The economic impact of Sandhill Cranes in the Yampa Valley

DSCN2229.jpgThe Yampa Valley is known for its biodiversity in wildlife, rural ranching and farming lifestyles, and the hunting opportunities of a variety of game species. The Rocky Mountain Sandhill Crane provides a source of ecotourism for the valley and have been an iconic part of the Yampa Valley for decades. So how do the cranes, rural lifestyles, and hunting come together? Well, back in 2011-2012 there was a proposal for the Sandhill Crane to be considered a game species, which would allow for a certain number of cranes to be hunted each year. With the cranes being a “species of concern,” conservationists and local residents were horrified at this idea and began a petition to stop this from happening. Long story short the Colorado Crane Conservation Coalition (CCCC) was formed to provide education and ensure the protection of the crane population [1].

Colorado is an important stopover, also known as a staging area, for the Rocky Mountain Population of Greater Sandhill Cranes. The cranes rely on waste, or leftover, grain crops for nutrition during migration to their wintering grounds but due to economic changes in the Yampa Valley, agricultural trends have greatly decreased the amount of grain available. Water availability is becoming an issue in southern Colorado as droughts become more drastic and state officials begin to prioritize who gets water and who does not. While water is not yet an issue in the Yampa Valley, it threatens cranes  in the San Lois Valley, in southern Colorado. Climate change is threatening a number of migratory species, but some are impacted more than others at this point.

CCCC-small-logo-e1391546314274The CCCC is concerned that the reduction of food available will mean that the cranes will spend less time in the Yampa Valley, ultimately reducing a source of ecotourism for the area.

Currently, there are only about 10,000 acres of grain crops in the valley compared to 85,000 in the 1940’s [1]. If grain production continues to decrease, the implications will span further than just seeing fewer cranes. It will have a profound effect on the ecotourism of the valley.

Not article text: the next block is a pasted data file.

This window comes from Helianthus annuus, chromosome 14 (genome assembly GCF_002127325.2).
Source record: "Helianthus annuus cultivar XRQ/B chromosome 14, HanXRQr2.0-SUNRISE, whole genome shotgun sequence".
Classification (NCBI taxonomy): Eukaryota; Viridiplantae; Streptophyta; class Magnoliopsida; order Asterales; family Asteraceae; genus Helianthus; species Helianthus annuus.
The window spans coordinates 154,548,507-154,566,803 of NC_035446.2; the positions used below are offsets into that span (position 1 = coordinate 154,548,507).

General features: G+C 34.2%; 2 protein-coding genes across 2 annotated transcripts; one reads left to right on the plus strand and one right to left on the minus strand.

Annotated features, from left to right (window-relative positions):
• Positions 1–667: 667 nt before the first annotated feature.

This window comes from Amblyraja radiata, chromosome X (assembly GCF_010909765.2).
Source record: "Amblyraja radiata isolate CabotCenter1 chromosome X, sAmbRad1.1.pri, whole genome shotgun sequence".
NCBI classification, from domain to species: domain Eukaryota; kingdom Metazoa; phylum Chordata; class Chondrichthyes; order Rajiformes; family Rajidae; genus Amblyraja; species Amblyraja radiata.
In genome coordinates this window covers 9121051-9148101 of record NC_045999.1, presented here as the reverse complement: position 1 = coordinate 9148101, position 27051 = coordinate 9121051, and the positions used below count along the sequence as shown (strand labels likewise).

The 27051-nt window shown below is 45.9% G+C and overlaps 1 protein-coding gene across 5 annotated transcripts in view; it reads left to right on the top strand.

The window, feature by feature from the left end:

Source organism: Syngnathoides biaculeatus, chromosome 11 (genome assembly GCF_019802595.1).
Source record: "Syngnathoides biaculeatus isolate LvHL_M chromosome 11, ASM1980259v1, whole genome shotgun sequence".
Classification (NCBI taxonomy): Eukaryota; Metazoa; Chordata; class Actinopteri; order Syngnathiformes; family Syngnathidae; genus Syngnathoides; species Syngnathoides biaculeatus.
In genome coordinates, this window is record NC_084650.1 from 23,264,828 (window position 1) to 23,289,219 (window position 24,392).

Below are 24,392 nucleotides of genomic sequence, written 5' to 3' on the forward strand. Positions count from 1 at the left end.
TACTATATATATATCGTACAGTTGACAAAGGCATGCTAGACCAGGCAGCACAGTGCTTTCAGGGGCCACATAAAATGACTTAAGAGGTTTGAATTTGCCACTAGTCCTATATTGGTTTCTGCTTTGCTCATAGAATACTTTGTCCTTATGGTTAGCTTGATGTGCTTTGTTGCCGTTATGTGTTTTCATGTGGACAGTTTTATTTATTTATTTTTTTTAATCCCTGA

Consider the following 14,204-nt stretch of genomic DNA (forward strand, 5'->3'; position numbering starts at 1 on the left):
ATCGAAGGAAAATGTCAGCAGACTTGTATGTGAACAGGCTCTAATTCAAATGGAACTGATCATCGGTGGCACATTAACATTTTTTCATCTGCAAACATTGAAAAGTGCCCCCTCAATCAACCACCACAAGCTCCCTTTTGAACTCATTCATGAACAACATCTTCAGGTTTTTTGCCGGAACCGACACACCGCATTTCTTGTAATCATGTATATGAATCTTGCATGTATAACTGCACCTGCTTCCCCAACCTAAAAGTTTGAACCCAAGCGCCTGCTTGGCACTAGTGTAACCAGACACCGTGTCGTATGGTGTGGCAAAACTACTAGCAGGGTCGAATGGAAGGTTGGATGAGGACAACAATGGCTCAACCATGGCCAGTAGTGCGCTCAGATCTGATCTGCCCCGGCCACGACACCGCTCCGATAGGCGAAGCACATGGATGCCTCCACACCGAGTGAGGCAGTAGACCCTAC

A report by the U.S. Fish and Wildlife Service credits $55 billion a year nationally to wildlife and bird watching [2]. To read more about the economic impacts of wildlife watching specifically in Colorado an article by Deborah Anderson sums it up nicely [3]. She reports that in 2006, wildlife watchers paid $8.9 billion in Colorado state taxes, that is a large chunk of money going to local economies!

The CCCC started the Yampa Valley Crane Festival in 2011 to promote crane conservation and its side effect was an influx of people and money into Steamboat’s economy. While it is unknown the exact amount of money the Yampa Valley festival brings in, according to Leigh Ann Vradenburg, the executive director of the Friends of the Bosque del Apache National Wildlife Refuge, their festival brought upwards of $2 million dollars into the community over a six day festival [4]. The festival is held during the off season so the influx of money to the community is crucial for local businesses.

The CCCC has stepped up and created a project called Crops for Cranes that aims to not only increase the acreage available for grain production for the cranes but will also provide safe, public viewing areas of the cranes during the annual Yampa Valley Crane Festival.


The project will buy a certain number of acres of grain crops, at market price, from local farmers and private landowners to use as food plots, where crops would be grown but not harvested, for use by the cranes. Farmers would receive a monetary incentive to compensate for loss of harvestable acres. Crops for Cranes works together with a number of local, state, and national organizations to provide education regarding local economics, the sustainable use of environmental resources, and the overall conservation of the Rocky Mountain Population of the Greater Sandhill Cranes [1]. More details of the project can be found at

What started out to be an outcry to save the Sandhill Cranes from hunting has turned into an effort to celebrate the crane’s important role in the economy of the Yampa Valley.



[2] Burditt, G. M. (2012). Crane economics. Valley Voice
[4] L. A. Vradenburg, personal communication with Nancy Merrill, April 18, 2012
Photo credit for the CCCC logo:
Photo credit for agricultural field:

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